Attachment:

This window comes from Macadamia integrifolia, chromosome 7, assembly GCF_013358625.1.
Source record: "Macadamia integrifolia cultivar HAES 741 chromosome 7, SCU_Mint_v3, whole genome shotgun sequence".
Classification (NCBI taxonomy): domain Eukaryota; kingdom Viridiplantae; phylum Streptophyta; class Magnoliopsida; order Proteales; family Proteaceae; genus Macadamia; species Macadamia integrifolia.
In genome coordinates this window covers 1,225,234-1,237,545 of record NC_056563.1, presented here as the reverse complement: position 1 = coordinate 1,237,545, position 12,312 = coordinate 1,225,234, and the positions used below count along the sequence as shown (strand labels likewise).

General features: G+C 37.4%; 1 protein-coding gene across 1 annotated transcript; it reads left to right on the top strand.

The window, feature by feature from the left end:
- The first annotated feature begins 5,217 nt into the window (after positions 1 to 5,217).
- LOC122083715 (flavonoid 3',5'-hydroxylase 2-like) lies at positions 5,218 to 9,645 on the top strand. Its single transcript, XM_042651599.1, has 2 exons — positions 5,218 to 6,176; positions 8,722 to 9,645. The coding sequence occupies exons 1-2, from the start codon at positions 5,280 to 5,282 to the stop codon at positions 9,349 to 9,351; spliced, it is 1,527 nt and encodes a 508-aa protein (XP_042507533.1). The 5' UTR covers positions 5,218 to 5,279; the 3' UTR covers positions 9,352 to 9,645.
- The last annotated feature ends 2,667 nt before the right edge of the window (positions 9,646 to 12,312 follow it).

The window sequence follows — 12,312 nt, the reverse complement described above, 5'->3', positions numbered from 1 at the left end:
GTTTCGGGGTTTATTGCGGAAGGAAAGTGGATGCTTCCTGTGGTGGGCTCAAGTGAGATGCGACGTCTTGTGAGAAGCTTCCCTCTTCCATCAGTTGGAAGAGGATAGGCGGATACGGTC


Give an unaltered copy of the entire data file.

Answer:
This window comes from Macadamia integrifolia, chromosome 7, assembly GCF_013358625.1.
Source record: "Macadamia integrifolia cultivar HAES 741 chromosome 7, SCU_Mint_v3, whole genome shotgun sequence".
Classification (NCBI taxonomy): domain Eukaryota; kingdom Viridiplantae; phylum Streptophyta; class Magnoliopsida; order Proteales; family Proteaceae; genus Macadamia; species Macadamia integrifolia.
In genome coordinates this window covers 1,225,234-1,237,545 of record NC_056563.1, presented here as the reverse complement: position 1 = coordinate 1,237,545, position 12,312 = coordinate 1,225,234, and the positions used below count along the sequence as shown (strand labels likewise).

General features: G+C 37.4%; 1 protein-coding gene across 1 annotated transcript; it reads left to right on the top strand.

The window, feature by feature from the left end:
- The first annotated feature begins 5,217 nt into the window (after positions 1 to 5,217).
- LOC122083715 (flavonoid 3',5'-hydroxylase 2-like) lies at positions 5,218 to 9,645 on the top strand. Its single transcript, XM_042651599.1, has 2 exons — positions 5,218 to 6,176; positions 8,722 to 9,645. The coding sequence occupies exons 1-2, from the start codon at positions 5,280 to 5,282 to the stop codon at positions 9,349 to 9,351; spliced, it is 1,527 nt and encodes a 508-aa protein (XP_042507533.1). The 5' UTR covers positions 5,218 to 5,279; the 3' UTR covers positions 9,352 to 9,645.
- The last annotated feature ends 2,667 nt before the right edge of the window (positions 9,646 to 12,312 follow it).

The window sequence follows — 12,312 nt, the reverse complement described above, 5'->3', positions numbered from 1 at the left end:
GTTTCGGGGTTTATTGCGGAAGGAAAGTGGATGCTTCCTGTGGTGGGCTCAAGTGAGATGCGACGTCTTGTGAGAAGCTTCCCTCTTCCATCAGTTGGAAGAGGATAGGCGGATACGGTC